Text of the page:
FIU Researchers Find Microplastics in Biscayne Bay & Florida Bay

Microplastic poses a growing concern in oceans and other aquatic habitat. (Image by 5Gyres, courtesy of Oregon State University)
Microplastic poses a growing concern in oceans and other aquatic habitat. (Image by 5Gyres, courtesy of Oregon State University)

The National Oceanic and Atmospheric Administration (NOAA) describes microplastics as small plastic pieces less than five millimeters long. Microplastics can takes several forms:

  • primary microplastics (a/k/a microbeads) that are used in the manufacture of plastic products or as abrasives in other products,
  • secondary microplastics which come from plastic trash breaking down into smaller and smaller pieces; and
  • microfibers – synthetic filaments used to make our polyester, nylon, spandex & other types of fabrics.

Whatever their form and whatever their source, microplastics pose environmental problems for wildlife and humans – and now high levels of a specific type of microplastic has been found in our Biscayne Bay and Florida Bay.

University of Florida researchers investigating algae in southern Biscayne Bay and northeast Florida Bay over the last two years made an unexpected discovery halfway through their work: high levels of tiny shards of blue-tinted microplastics.

The microplastics appeared in dense amounts, like an algae mat, that the researchers fear could be consumed by wildlife.

According to WLRN’s Jenny Staletovich, researchers were studying the affects of freshwater on the micro plankton in north Florida Bay when they found the microplastics “in amounts of 10,000 to 20,000 particles per liter”.

A material science professor who looked at the plastics identified them as polystyrene, and coming from a specific kind. Polystyrene is used to make styrofoam cups and food containers. “It’s hard to pinpoint what the plastic was, because what we’re seeing is fragments.

We’re not seeing the original plastic material. But it was very consistent,” he said. “There was one type of plastic. It wasn’t like multiple different kinds.”

With the findings, [Edward Phlips, a UF fisheries professor and lead author of the study published in Scientific Reports last month], said it might be time to add plastics monitoring and set limits.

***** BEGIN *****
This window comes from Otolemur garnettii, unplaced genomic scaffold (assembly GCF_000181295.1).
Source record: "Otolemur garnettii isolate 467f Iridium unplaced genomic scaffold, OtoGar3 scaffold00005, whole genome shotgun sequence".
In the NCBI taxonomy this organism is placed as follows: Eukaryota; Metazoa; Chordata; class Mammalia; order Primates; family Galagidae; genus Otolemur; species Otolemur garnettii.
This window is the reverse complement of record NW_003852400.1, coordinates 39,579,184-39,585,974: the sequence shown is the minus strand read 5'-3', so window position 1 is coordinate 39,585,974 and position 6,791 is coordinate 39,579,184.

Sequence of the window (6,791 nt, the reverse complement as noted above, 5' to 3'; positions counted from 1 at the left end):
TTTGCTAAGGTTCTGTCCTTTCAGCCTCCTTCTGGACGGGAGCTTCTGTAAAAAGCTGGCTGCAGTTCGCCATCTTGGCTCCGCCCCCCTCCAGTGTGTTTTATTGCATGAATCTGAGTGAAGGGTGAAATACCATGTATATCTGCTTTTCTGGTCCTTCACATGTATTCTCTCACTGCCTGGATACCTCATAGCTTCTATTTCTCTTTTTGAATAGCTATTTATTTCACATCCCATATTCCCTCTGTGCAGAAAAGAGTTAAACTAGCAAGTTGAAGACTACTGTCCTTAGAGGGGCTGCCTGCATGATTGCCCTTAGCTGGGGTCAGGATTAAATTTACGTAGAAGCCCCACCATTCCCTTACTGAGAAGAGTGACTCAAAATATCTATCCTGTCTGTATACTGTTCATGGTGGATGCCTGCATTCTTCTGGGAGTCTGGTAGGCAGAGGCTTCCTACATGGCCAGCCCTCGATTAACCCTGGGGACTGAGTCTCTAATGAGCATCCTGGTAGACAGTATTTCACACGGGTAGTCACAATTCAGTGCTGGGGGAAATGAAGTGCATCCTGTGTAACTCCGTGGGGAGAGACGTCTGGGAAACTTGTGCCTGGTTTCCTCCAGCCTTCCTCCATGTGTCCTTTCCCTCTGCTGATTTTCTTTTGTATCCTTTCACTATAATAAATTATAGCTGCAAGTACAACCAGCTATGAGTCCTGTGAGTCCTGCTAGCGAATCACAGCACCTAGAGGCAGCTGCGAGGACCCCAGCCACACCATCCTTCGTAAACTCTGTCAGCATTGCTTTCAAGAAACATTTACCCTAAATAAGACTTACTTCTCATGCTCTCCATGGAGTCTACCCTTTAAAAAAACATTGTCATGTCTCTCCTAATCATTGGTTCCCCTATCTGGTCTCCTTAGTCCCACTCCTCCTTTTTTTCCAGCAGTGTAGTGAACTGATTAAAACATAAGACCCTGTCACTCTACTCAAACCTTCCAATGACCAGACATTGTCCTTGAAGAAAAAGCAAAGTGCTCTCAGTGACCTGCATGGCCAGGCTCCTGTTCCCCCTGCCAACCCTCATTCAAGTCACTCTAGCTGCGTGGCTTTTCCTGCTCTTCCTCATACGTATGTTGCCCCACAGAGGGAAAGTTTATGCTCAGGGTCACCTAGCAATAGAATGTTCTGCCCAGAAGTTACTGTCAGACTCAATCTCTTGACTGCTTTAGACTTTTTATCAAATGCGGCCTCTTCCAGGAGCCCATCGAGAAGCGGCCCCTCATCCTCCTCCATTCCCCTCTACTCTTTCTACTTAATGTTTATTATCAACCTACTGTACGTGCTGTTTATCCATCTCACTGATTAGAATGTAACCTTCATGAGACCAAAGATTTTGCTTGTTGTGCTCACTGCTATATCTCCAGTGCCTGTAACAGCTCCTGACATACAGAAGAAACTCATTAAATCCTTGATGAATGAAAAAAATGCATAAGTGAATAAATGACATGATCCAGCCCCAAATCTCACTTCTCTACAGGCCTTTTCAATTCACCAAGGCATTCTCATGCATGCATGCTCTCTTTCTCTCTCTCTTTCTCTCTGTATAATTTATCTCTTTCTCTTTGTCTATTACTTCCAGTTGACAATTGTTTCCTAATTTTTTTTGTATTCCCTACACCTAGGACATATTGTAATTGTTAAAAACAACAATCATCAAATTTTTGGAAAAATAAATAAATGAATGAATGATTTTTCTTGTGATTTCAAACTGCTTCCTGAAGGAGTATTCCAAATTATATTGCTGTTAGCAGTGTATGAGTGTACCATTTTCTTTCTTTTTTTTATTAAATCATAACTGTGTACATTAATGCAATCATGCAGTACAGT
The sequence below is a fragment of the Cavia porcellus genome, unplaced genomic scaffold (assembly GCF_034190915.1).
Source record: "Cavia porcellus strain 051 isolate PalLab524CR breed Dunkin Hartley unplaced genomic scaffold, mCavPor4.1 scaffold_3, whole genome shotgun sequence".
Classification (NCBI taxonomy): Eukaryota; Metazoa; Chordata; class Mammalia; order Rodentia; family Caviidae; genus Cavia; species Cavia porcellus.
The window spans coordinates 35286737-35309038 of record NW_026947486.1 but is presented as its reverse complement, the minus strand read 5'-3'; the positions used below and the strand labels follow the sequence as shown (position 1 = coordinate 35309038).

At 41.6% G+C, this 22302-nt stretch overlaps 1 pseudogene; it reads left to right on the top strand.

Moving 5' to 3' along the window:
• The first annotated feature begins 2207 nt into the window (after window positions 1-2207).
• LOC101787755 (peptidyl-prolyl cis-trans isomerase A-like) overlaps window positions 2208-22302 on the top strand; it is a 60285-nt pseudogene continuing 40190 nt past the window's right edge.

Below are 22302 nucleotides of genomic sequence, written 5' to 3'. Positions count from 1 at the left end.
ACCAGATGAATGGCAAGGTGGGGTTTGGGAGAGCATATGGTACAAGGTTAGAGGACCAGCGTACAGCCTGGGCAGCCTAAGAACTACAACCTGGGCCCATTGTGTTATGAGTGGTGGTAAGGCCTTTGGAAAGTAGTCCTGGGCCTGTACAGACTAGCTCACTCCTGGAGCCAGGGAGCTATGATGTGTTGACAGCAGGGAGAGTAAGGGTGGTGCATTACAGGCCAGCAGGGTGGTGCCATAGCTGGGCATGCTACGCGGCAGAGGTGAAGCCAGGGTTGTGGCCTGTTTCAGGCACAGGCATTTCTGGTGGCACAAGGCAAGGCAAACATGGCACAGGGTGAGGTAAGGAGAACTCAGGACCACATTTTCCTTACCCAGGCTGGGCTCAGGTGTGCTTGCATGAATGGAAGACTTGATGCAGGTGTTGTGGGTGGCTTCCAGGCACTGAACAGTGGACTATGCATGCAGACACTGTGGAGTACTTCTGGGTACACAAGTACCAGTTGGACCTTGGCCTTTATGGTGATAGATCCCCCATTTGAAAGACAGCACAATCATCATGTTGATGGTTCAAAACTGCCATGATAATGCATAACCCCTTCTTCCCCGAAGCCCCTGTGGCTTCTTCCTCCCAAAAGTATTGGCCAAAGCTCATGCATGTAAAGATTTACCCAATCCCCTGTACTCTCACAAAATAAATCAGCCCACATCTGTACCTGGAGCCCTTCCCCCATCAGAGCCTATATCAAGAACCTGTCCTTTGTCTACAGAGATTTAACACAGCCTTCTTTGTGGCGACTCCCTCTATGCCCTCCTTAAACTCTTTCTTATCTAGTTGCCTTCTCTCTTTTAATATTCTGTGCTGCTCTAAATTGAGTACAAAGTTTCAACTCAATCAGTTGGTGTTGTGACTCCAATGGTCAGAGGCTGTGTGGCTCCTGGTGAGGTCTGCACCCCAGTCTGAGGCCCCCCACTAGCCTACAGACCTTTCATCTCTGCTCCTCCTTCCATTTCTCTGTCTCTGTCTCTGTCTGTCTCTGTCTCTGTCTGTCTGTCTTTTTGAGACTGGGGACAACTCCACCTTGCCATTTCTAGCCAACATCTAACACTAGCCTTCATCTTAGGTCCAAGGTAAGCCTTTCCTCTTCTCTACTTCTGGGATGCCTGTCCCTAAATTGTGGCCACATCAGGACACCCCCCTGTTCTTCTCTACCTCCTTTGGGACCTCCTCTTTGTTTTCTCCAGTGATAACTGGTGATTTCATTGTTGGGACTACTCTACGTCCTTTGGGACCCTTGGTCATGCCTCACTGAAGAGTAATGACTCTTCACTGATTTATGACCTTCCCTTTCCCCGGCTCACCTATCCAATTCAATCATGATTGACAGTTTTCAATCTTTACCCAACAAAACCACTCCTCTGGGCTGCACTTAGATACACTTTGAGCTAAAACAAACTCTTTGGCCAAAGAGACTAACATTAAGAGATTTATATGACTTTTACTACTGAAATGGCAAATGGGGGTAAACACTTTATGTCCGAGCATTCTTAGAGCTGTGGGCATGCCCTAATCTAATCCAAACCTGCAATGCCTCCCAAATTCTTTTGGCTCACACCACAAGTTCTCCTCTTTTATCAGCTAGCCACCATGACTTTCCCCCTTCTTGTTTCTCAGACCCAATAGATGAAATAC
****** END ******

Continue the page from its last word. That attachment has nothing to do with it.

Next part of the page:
Read the full article here: Researchers Find Potential New Threat To Biscayne And Florida Bays: Microplastics

September 15: Biscayne Bay Task Force Report & Recommendations

Join Miami-Dade County Commissioner Eileen Higgins (District 5) and Irela Bague, Chair of the Biscayne Bay Task Force, as they discuss the Biscayne Bay Task Force Report & Recommendations, release in June 2020. The report and recommendations proved to be horrifyingly prescient in light of the Biscayne Bay fish kill last month.

Saving Biscayne Bay – Afterword

Silver Bluffs and Biscayne Bay

Earlier this evening, I watched Louise Aguirre’s special “Saving Biscayne Bay” on WPLG Local 10; and participated in the Facebook Live town hall with FIU Institute of Environment researchers:

  • Dr. Tiffany Troxler, Associate Director of Science, Sea Level Solutions Center & Member of the Biscayne Bay Task Force
  • Dr. Thomas Frankovich, Research Assistant Professor, Southeast Environmental Research Center
  • Dr. Todd Crowl, Executive Director, Institute of Environment
  • Dr. James Fortrum, Director of Oceans & Coastlines Division
  • Dr. Piero Gardinali, Director of the Freshwater Resources Division, Southeast Environmental Research Center
  • Dr. Ligia Collado-Vides, Senior Lecturer, Associate Chair, Department of Biological Sciences

It was an amazing an informative hour and a half, and I highly recommend for everyone to watch for themselves.

While tonight’s event was prompted by the fish kill in Biscayne Bay last month, the underlying causes have been a matter of great concern for a long, long, long time.

“Saving Biscayne Bay” focused on the immediate crisis of the fish kill and some of its causes, including sewage leaks/spills and pollution. Images of piles of plastic & other pollution in Little River & San Souci canals was particularly disturbing.

The town hall went into those causes a bit deeper with experts from FIU’s Institute of Environment taking audience questions.

In response to overwhelming audience requests, the latter part of the town hall including recommendations for what we, as ordinary citizens, can do to help save our Biscayne Bay. Suggestions included reduction/elimination of fertilizers (especially from May through September) and the use of native landscaping; don’t through grass clipping, palm fronds or other yard debris into the waterways, reporting clogged storm drains, and education.


Saving Biscayne Bay

Tonight at 8:00 p.m., ABC Local 10 Miami will be airing a special half-hour broadcast: “Saving Biscayne Bay”.

Local 10 environmental advocate Louis Aguirre investigates the issues Biscayne Bay is now facing, how we got to this point, and how we as a community can change the Bay’s future.

Immediately following @WPLGLocal10’s special on Saving Biscayne Bay (9/2 @ 8 p.m.), we will host a town hall on Facebook Live on what is happening in the Bay.

@LOUISAGUIRRE will take your questions and our @FIU researchers will provide answers LIVE


Fish Kill in Biscayne Bay

Thousands of dead fish have been spotted floating in different locations in Biscayne Bay since Monday as water temperatures reached about 90 degrees and dissolved oxygen dropped to very low levels. They’ve been documented in photos from Miami Waterkeeper and concerned residents.